What is knee replacement?
Knee replacement is a surgical treatment that replaces a severely damaged knee joint with a prosthesis or implant. This type of surgery is often recommended to people with painful conditions of the knee that have not responded to more conservative nonsurgical treatments.
The American Academy of Orthopaedic Surgeons (AAOS) reports that more than 650,000 people undergo total knee replacement surgery each year. The surgery involves placing implants on the end of the distal femur (thigh bone), upper end of the tibia (shin bone) and back surface of the patella (kneecap).
Why it's done
Knee replacement is done to decrease knee pain and improve function—making it easier to walk, exercise and enjoy other activities without soreness or discomfort.
Types of knee replacement
- Partial knee replacement surgery—In some patients, arthritis is limited to just one part of the knee. When this is the case, partial knee replacement may be an option. Also known as uni-compartmental knee replacement, this surgical treatment replaces the damaged knee compartment with an implant, while the healthy cartilage and bone in the rest of the knee is retained. The benefits of partial knee replacement include a smaller incision, less blood loss, faster recovery time, and quicker return to normal activities.
- Total knee replacement—During total knee replacement, the knee joint is resurfaced by removing the diseased bone and cartilage. These surfaces are replaced with a metal and plastic implant that can help alleviate the pain of arthritis while increasing mobility and function. Because there are subtle differences in the anatomy of men and women, knee implants are designed specifically to accommodate for the different size of the bones between genders. This increases functionality and durability of the implant.
- Knee revision surgery—Over time, a knee implant can begin to fail because of normal wear and tear. With decreased joint functionality and increasing pain symptoms, knee revision surgery may be necessary. During this surgery, the damaged components of the existing implant are removed and a new prosthesis is inserted.
Complications of knee replacement are rare but do happen. Your surgeon will talk to you about these and any other possible complications of the surgery, and your surgeon and the operating room staff will take special care to reduce your risks. You may be given certain medicine(s) such as antibiotics and blood thinners to decrease your chances of getting an infection or blood clot.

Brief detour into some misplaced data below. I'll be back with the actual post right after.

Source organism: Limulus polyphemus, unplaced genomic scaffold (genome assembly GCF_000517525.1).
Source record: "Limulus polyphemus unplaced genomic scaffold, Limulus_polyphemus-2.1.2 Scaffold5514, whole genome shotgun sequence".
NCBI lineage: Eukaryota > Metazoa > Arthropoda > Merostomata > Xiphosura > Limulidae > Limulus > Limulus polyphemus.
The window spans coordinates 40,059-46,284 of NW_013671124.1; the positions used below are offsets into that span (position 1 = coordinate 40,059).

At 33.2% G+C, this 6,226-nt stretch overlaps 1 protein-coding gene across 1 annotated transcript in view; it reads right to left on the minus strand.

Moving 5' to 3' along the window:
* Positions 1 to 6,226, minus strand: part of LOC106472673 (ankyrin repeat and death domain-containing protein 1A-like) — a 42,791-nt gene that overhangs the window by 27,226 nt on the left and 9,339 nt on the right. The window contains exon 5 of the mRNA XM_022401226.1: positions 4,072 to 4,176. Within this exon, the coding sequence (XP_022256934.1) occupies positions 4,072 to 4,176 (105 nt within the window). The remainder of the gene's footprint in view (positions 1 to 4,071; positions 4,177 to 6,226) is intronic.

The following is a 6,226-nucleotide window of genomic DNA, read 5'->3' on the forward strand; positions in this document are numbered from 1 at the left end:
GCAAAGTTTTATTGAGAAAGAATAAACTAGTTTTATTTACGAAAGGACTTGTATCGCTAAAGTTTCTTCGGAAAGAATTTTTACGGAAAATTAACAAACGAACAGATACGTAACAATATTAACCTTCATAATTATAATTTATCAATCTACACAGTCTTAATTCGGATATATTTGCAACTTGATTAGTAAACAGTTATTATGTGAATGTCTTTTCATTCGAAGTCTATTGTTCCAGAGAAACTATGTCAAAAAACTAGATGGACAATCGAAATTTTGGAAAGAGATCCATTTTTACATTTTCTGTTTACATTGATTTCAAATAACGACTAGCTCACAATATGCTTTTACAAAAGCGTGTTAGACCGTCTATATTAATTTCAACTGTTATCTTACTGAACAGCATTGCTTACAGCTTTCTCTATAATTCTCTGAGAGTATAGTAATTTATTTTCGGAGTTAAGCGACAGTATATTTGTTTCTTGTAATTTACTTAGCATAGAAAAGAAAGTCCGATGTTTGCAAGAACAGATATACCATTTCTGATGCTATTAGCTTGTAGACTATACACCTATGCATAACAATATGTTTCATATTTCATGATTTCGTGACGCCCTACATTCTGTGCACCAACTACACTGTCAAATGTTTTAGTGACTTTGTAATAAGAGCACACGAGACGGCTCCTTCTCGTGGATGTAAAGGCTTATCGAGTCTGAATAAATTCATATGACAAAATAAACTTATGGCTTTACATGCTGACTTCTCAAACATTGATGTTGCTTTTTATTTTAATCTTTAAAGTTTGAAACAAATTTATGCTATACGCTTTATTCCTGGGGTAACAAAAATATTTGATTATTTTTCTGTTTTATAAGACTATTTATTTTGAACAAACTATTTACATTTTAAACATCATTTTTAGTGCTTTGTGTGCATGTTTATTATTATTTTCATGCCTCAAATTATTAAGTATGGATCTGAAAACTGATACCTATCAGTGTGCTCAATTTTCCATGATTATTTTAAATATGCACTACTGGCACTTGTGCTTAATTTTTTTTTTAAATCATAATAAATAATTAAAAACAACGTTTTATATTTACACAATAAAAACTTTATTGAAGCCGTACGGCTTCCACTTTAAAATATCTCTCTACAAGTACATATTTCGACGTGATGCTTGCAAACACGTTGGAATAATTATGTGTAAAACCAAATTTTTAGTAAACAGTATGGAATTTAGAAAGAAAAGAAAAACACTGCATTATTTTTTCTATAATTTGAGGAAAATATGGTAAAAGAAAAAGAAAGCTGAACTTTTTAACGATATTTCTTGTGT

What to expect
You will receive general or regional anesthesia during your surgery. General anesthesia puts you into a deep sleep, whereas regional anesthesia provides numbness to certain areas of the body and may be combined with other medicines to help you relax. Your surgeon will talk with your anesthesiologist or nurse anesthetist to decide which type of anesthesia is best for you.
The usual timeframe for this type of surgery varies depending on the complexity of the case, but is typically one to three hours. Your surgeon will determine a more precise time based on your individual needs. The amount of time often depends on how much time it will take to prepare you and the type of equipment and anesthesia used.
How to prepare
- You will need a complete physical examination by your primary care doctor or healthcare provider within four to six weeks of your surgery. This time frame allows the surgical team enough time to review your medical report before your procedure.
- By exercising to strengthen the area around your knee prior to surgery, you can help decrease the time needed to recover. Your doctor can provide instructions on the best exercises for you to start two to three months before your surgery to optimize your results.
After knee replacement surgery, you need to protect your new knee and understand how it will influence the way you perform your daily activities. Your occupational therapist (OT) will assist you in regaining your independence in activities of daily living. Your physical therapist (PT) will educate and train you to move safely with an assistive device, navigate obstacles and avoid falls.
Most surgeons recommend you apply as much weight as you can tolerate through your operated leg. However, there are certain instances where more restrictions may apply. Your physician will specify your weight-bearing status. Your surgeon will let you know when you can resume certain movements and activities. No matter how small the task, always ask for help when you need it.
Before leaving the hospital, your surgeon and healthcare team will discuss your rehabilitation options with you and your family.